And I agree that the English being used doesn't sound scammy - it's a German airline and that matches the sort of English used on their website.
posted by AppleTurnover at 3:23 PM on January 11, 2020

May I ask why you did not initially seek a refund from Condor rather than asking your credit card company to perform a chargeback? (Or perhaps you did and did not mention.) This might help to better understand your situation.
posted by Conrad Cornelius o'Donald o'Dell at 3:28 PM on January 11, 2020

It sounds to me as though they (liquidators) are preparing to sell Condor, so trying to boost the assets. I would go to FlyerTalk and see if anyone else was impacted and then I would threaten to go to the German press together. Passengers have a lot of rights in the EU. Condor knows it.
posted by frumiousb at 3:29 PM on January 11, 2020

They just disagree with it and are trying to recover the monies directly from me.

Right. IMHO that's going against "Big Credit" and I bet Visa or whoever has an entire procedure for "Visa gave me a charge back against this merchant after Visa followed the charge back policies and now the merchant wants that money back in blatant disregard to the credit processing merchant agreement."
posted by Nonsteroidal Anti-Inflammatory Drug at 5:20 PM on January 11, 2020

My (possibly wrong) understanding of credit card purchases was that there's no direct contract between the buyer and the seller, but one between the buyer and their credit card company, and the credit card company and the seller, so I'm not sure and would be asking about the legal basis for their claim (in addition to the obvious fact they breached their contract to supply flights anyway).

And googling around on that, I find this (UK law):

You order a vase from overseas that never arrives
You buy flights direct from an airline that goes bust
You buy a radio from a shop, and find it's faulty

In all of these, your lender is jointly liable for a refund.

So if you're buying something or ordering tickets or flights worth more than £100, pay for some or all of it on a credit card to ensure you're protected. Keep your receipts and card statement to make it easier.

And this (Ireland):

If the seller goes out of business before goods are delivered

If you buy goods (or pay a deposit on them) and the seller goes out of business before they are delivered, you may have considerable difficulty in getting either the goods or your money back. Usually the seller in these circumstances owes money to a number of people so your claim is just one of many. There are rules for the priority to be given to the various debts in the case of the business going into liquidation or receivership. Generally, the individual customer is low in the order of priority. If you paid for the goods by credit card, it is worthwhile to contact the credit card company who may not have actually paid or may be able to cancel the payment – you do not have a right to have this done but the credit card company may be able to do it for you. Information on how to protect yourself from sellers who may go out of business and on your rights if a business is liquidated is available on the Competition and Consumer Protection Commission's website.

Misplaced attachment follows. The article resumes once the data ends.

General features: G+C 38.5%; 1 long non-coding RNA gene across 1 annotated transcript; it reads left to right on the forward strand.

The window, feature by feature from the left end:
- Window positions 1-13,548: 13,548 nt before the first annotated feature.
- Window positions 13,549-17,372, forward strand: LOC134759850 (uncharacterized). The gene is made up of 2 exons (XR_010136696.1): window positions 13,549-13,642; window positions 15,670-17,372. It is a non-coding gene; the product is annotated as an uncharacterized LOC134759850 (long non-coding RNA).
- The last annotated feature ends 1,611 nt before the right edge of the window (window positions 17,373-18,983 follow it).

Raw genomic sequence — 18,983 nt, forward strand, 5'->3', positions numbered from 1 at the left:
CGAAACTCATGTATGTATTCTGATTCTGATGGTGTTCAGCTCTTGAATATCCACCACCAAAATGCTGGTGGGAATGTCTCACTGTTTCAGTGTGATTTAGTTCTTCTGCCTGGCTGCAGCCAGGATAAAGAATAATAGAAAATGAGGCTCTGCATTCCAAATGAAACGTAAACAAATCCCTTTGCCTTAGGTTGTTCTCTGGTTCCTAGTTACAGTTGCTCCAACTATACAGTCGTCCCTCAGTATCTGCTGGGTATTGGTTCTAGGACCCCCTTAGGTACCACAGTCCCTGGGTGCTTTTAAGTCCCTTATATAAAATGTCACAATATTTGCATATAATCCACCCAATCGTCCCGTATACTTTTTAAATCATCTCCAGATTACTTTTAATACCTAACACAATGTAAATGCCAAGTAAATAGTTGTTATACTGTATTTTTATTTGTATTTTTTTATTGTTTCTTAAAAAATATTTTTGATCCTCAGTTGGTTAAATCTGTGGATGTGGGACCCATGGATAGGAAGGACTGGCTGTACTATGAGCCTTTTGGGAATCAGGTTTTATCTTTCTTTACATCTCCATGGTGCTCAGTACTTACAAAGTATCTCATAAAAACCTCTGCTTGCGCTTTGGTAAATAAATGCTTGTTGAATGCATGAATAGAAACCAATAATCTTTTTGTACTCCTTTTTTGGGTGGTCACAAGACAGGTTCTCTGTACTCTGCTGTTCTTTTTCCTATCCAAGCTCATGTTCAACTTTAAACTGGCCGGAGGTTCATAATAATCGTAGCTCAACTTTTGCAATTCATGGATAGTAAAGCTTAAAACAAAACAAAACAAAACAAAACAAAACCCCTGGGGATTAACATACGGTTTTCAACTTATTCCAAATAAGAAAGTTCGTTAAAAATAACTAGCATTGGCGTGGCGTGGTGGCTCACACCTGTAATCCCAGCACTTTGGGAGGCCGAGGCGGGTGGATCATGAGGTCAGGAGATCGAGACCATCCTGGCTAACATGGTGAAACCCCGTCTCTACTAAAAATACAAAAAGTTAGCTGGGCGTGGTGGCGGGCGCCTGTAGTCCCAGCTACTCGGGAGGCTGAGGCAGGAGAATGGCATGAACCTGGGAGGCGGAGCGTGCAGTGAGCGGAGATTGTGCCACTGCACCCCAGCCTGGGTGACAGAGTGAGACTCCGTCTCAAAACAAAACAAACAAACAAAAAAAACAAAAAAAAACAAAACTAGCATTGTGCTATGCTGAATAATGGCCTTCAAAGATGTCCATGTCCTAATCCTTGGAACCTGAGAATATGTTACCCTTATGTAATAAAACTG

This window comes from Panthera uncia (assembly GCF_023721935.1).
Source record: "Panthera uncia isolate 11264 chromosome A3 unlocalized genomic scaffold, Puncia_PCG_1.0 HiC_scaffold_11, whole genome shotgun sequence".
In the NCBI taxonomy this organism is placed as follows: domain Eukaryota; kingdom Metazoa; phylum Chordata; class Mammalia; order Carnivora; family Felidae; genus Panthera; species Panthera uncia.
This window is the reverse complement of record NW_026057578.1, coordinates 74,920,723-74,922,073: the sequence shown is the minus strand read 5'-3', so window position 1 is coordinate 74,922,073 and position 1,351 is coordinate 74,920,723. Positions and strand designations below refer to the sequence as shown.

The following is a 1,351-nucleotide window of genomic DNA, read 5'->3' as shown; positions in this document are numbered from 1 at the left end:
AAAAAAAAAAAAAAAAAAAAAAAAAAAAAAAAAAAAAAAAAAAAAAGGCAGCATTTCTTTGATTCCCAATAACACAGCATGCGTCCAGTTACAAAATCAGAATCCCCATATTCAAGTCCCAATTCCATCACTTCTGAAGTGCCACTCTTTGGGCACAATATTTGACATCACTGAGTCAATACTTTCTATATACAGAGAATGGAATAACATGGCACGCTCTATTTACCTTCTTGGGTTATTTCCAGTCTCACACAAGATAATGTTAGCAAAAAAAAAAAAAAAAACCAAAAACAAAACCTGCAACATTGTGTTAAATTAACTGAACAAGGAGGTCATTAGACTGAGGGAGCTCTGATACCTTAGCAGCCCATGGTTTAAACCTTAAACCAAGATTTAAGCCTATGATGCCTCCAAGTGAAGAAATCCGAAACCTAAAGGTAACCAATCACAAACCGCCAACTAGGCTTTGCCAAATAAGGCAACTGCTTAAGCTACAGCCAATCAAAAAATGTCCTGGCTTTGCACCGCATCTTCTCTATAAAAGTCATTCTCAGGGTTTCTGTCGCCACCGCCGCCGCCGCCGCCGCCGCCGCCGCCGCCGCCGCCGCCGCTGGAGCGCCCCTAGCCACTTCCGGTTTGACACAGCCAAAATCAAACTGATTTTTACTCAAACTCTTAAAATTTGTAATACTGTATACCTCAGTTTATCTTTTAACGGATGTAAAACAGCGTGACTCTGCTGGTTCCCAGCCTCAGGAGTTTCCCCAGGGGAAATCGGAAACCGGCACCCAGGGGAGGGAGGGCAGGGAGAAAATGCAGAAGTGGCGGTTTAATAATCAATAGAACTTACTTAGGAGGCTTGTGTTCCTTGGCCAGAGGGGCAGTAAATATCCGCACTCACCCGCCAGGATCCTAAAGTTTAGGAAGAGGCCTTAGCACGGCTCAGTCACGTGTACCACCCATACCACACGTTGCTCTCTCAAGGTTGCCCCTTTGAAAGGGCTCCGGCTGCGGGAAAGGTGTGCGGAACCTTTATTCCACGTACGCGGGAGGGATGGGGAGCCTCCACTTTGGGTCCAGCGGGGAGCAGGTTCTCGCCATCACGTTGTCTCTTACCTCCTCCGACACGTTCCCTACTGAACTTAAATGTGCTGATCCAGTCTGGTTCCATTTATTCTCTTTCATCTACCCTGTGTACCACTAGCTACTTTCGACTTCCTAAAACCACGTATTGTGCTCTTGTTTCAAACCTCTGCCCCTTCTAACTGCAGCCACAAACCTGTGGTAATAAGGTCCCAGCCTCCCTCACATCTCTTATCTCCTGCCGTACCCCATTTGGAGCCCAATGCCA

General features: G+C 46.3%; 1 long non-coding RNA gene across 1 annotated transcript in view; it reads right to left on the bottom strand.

I don't know what the equivalent is in Germany, but I would thin, there must be some euivalent protection, and you were within your rights to get a chargeback. I would think you should check with your credit card company. Also, googling a bit more, this might be useful:

Help from the European Consumer Centre Germany
posted by Boobus Tuber at 5:55 PM on January 11, 2020

Being from Germany I firstly would like to express that I feel sorry for your poor experience with this German company.

I did read quite a bit about the Thomas cook bankruptcy & measures affected customers should take. Multiple German newspapers & organizations recommend chargebacks as the way to go (e.g. , ). Based on that I feel certain that what you did was perfectly fine from a legal standpoint and it seems you are lucky that your bank followed through with your chargeback request – apparently some German banks are less compliant and don't perform the chargebacks.

If you still worry about whether thomas cook might be able to go after you, write an email to . Stiftung Warentest is THE independent consumer organization in Germany, and they created this email address to collect customer experiences regarding the bankruptcy. They 100% know the legal situation, I’m almost certain they will both understand & happily respond to an email in English language, and perhaps they could even use your input to help protect others with similar problems.
posted by succulent at 12:58 AM on January 12, 2020 [5 favorites]

Can't comment on the actual airline issue, but it is very common and idiomatic to speak of "instructing" a payment. This typically reflects the fact in a corporate setting, one isn't literally forking over cash but initiating some chain of events that will end with someone getting paid, perhaps after some time or with the involvement of people at other institutions.
posted by meaty shoe puppet at 8:49 PM on January 12, 2020